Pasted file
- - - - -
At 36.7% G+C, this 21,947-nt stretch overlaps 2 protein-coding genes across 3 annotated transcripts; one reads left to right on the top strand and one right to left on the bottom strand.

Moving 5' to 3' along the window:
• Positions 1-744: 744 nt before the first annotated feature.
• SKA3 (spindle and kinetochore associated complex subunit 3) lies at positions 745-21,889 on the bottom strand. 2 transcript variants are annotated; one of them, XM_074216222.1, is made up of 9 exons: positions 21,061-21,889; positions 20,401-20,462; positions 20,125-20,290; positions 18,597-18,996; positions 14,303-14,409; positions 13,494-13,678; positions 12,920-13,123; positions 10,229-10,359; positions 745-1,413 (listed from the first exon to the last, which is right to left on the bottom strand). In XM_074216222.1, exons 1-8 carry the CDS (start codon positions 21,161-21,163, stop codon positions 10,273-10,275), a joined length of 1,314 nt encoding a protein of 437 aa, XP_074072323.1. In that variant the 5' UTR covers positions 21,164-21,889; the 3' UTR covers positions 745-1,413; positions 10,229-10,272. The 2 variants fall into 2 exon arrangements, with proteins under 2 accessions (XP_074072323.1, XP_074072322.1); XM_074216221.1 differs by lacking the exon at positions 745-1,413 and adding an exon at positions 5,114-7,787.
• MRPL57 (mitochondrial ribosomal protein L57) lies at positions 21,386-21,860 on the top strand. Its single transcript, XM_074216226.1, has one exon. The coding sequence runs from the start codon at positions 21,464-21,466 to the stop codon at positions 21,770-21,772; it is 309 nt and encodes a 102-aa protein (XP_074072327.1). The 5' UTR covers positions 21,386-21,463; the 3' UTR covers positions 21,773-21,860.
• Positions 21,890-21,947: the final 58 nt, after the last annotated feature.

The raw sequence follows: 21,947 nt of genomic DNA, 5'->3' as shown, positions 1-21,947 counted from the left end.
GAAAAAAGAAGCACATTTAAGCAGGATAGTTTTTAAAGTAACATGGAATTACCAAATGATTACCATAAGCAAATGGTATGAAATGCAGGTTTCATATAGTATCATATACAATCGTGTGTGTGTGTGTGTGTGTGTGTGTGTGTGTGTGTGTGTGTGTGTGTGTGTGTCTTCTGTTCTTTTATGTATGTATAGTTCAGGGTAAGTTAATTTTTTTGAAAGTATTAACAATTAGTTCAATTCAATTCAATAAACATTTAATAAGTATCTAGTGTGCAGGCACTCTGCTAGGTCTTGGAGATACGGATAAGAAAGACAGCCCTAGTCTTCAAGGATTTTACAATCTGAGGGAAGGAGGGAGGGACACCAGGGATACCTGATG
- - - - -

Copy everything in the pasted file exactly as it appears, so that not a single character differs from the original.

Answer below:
At 36.7% G+C, this 21,947-nt stretch overlaps 2 protein-coding genes across 3 annotated transcripts; one reads left to right on the top strand and one right to left on the bottom strand.

Moving 5' to 3' along the window:
• Positions 1-744: 744 nt before the first annotated feature.
• SKA3 (spindle and kinetochore associated complex subunit 3) lies at positions 745-21,889 on the bottom strand. 2 transcript variants are annotated; one of them, XM_074216222.1, is made up of 9 exons: positions 21,061-21,889; positions 20,401-20,462; positions 20,125-20,290; positions 18,597-18,996; positions 14,303-14,409; positions 13,494-13,678; positions 12,920-13,123; positions 10,229-10,359; positions 745-1,413 (listed from the first exon to the last, which is right to left on the bottom strand). In XM_074216222.1, exons 1-8 carry the CDS (start codon positions 21,161-21,163, stop codon positions 10,273-10,275), a joined length of 1,314 nt encoding a protein of 437 aa, XP_074072323.1. In that variant the 5' UTR covers positions 21,164-21,889; the 3' UTR covers positions 745-1,413; positions 10,229-10,272. The 2 variants fall into 2 exon arrangements, with proteins under 2 accessions (XP_074072323.1, XP_074072322.1); XM_074216221.1 differs by lacking the exon at positions 745-1,413 and adding an exon at positions 5,114-7,787.
• MRPL57 (mitochondrial ribosomal protein L57) lies at positions 21,386-21,860 on the top strand. Its single transcript, XM_074216226.1, has one exon. The coding sequence runs from the start codon at positions 21,464-21,466 to the stop codon at positions 21,770-21,772; it is 309 nt and encodes a 102-aa protein (XP_074072327.1). The 5' UTR covers positions 21,386-21,463; the 3' UTR covers positions 21,773-21,860.
• Positions 21,890-21,947: the final 58 nt, after the last annotated feature.

The raw sequence follows: 21,947 nt of genomic DNA, 5'->3' as shown, positions 1-21,947 counted from the left end.
GAAAAAAGAAGCACATTTAAGCAGGATAGTTTTTAAAGTAACATGGAATTACCAAATGATTACCATAAGCAAATGGTATGAAATGCAGGTTTCATATAGTATCATATACAATCGTGTGTGTGTGTGTGTGTGTGTGTGTGTGTGTGTGTGTGTGTGTGTGTGTGTGTCTTCTGTTCTTTTATGTATGTATAGTTCAGGGTAAGTTAATTTTTTTGAAAGTATTAACAATTAGTTCAATTCAATTCAATAAACATTTAATAAGTATCTAGTGTGCAGGCACTCTGCTAGGTCTTGGAGATACGGATAAGAAAGACAGCCCTAGTCTTCAAGGATTTTACAATCTGAGGGAAGGAGGGAGGGACACCAGGGATACCTGATG